5. John February 25, 2010 at 8:50 am - Reply

    I worked in the slip and I ate at Richbrau 3 times – twice for lunch and once for dinner. Each time the food was poor and the service mediocre. I never went back again, and I worked near the place for 7 years. The dinner I had there was one of the worst dinners I have ever had in Richmond in 25 years. I am not surprised his business felt extra pressure in the downturn. I am also a beer lover, and to me the Richbrau brews were mediocre and inconsistent, unlike Legend, which is consistently good. In fact, Legend offers a good lesson: produce a great product and keep your overhead reasonable and the business will prosper.

  6. Jake Crocker February 26, 2010 at 1:41 pm - Reply

    Simple fact is in the early 2000’s “Club Richbrau” was THE hot spot downtown on the weekends with lines wrapped around the block. Lunch, dinner and the Microbrewery I’m sure did well but the club is where the real money had to have been made. That night scene mostly shifted down the street to the more trendy places such as Lucky Buddha, Europa and Cha Cha’s a couple of blocks down Cary Street a stating around ’04/’05ish and RIchbrau became an after thought on the Shockoe Slip scene, a shame since they along with the Tobacco Company really made the area a nightlife destination to begin with. Thank you Richbrau for all the great times and good food I enjoyed there over the years, I spent the better part of my 20’s hanging out there every weekend and had scores of business lunches there in my 30’s, you will be missed but your legend will live on.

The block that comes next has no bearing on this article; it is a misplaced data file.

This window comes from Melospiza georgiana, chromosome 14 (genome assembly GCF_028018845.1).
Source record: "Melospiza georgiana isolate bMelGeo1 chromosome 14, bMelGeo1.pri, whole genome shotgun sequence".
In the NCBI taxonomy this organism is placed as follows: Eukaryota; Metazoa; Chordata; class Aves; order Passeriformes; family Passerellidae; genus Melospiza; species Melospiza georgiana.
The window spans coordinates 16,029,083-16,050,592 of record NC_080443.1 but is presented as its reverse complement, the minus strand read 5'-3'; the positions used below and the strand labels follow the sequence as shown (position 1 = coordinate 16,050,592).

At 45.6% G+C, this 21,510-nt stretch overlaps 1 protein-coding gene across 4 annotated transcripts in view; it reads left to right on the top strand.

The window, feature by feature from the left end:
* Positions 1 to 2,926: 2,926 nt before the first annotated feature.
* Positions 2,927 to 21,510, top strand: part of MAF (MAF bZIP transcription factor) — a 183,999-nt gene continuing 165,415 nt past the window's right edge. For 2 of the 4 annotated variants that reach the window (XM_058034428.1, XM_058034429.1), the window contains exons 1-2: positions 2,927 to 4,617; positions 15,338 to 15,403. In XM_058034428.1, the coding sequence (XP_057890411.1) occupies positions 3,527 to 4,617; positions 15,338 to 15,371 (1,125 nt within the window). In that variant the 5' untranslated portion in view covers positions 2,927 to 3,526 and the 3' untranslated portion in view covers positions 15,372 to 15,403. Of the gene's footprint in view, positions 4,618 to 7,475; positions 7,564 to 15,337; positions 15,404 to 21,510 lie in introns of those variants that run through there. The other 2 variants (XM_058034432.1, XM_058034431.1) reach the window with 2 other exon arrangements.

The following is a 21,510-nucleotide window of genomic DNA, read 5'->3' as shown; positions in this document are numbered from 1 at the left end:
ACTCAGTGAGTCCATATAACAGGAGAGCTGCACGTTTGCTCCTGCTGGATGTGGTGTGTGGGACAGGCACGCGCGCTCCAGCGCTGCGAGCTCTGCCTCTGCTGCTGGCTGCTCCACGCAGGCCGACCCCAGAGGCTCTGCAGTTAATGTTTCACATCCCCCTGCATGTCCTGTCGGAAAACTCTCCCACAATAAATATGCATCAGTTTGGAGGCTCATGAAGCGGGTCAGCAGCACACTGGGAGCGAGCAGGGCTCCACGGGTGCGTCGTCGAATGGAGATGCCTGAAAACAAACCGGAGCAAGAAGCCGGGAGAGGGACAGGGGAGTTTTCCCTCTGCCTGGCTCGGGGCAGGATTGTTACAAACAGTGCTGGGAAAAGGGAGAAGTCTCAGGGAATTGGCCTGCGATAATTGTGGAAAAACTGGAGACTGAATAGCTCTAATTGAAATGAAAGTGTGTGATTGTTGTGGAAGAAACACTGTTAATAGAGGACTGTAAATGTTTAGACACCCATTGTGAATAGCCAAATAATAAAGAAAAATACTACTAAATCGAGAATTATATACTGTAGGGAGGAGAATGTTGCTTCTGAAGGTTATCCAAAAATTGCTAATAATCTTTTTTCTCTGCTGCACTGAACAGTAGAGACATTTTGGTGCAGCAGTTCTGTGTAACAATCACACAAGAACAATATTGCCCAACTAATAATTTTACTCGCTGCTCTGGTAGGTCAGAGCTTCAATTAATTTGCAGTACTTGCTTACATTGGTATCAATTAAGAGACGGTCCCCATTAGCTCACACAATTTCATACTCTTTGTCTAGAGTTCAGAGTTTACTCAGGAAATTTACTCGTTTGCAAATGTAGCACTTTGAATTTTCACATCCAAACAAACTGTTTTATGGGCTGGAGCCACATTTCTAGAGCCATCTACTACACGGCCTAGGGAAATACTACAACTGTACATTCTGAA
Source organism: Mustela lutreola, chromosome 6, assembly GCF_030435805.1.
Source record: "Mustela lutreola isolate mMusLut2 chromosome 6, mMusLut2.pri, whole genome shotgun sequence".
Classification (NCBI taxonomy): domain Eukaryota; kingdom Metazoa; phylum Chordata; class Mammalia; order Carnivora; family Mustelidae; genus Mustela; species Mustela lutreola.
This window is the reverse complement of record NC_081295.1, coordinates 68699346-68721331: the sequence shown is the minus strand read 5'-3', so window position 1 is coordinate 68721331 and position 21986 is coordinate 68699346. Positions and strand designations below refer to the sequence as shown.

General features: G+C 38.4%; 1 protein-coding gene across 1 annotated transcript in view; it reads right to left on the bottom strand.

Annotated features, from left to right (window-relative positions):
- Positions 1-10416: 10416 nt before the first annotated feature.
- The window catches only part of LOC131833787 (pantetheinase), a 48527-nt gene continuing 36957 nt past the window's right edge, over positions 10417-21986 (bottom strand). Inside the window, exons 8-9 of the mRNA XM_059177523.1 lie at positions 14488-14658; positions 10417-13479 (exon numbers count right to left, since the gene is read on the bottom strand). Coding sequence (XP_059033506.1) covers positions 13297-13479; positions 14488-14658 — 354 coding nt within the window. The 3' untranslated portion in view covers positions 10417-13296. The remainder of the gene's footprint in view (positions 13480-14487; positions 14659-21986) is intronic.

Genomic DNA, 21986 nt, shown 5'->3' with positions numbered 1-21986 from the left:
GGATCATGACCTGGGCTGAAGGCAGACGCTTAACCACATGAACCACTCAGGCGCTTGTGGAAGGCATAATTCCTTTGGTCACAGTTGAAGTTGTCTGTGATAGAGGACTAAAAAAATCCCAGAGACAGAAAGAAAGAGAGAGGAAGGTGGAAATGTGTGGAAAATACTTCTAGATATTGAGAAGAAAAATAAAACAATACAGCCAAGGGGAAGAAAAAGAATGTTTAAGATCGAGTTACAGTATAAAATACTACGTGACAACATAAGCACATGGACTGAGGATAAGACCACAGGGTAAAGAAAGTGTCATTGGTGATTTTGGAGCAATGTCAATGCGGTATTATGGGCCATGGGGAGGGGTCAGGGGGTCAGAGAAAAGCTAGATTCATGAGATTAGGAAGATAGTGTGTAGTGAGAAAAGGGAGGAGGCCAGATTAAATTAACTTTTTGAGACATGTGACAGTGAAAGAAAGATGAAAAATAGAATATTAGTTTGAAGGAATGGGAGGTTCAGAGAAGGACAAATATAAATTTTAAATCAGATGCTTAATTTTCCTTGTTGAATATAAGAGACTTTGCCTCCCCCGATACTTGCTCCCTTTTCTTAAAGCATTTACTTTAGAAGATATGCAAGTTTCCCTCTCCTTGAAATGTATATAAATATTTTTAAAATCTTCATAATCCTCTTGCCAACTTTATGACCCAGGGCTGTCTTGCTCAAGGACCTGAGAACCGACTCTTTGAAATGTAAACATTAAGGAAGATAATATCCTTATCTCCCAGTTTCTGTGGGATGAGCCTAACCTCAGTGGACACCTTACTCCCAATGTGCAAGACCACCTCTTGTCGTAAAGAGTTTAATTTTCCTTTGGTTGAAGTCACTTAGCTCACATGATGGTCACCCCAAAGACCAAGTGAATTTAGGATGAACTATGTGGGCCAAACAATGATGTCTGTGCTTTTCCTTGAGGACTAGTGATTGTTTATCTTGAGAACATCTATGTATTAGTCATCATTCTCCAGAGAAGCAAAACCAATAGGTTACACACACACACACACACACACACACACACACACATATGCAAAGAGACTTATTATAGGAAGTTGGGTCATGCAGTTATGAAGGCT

7. Jay March 7, 2010 at 2:54 pm - Reply

    “Then why is nearly every other microbrewery in the country thriving?”

    Who is thriving in this economy? And let’s go over your beer lesson. A microbrewery is a place that manufactures beer for selling mostly off premises. Richbrau was a brew pub, meaning its focus was in house sale and consumption of beer. If you want to get into semantics about the business practices and the lack of advertising over the last decade from Richbrau then that is a different case altogether since in my opinion that was one of the biggest mistakes made at that restaurant.

    “I guess that depends on your definition of “a lot”.”

    a lot- Very many, a large number; also, very much. For example, A lot of people think the economy is declining.

    And the poor service and bad dining experience was a shame as there were people who worked there that had no heart for the job and shouldn’t have been there in the first place but there were also employees there who did enjoy their job and were more than happy to create a memorable experience for the customer.

    Point of all of this being, if you want to insult a place, direct it to the person in charge. Don’t generalize as there were many people who worked there that were forced to do things a certain way and had no voice in the practices of the owner.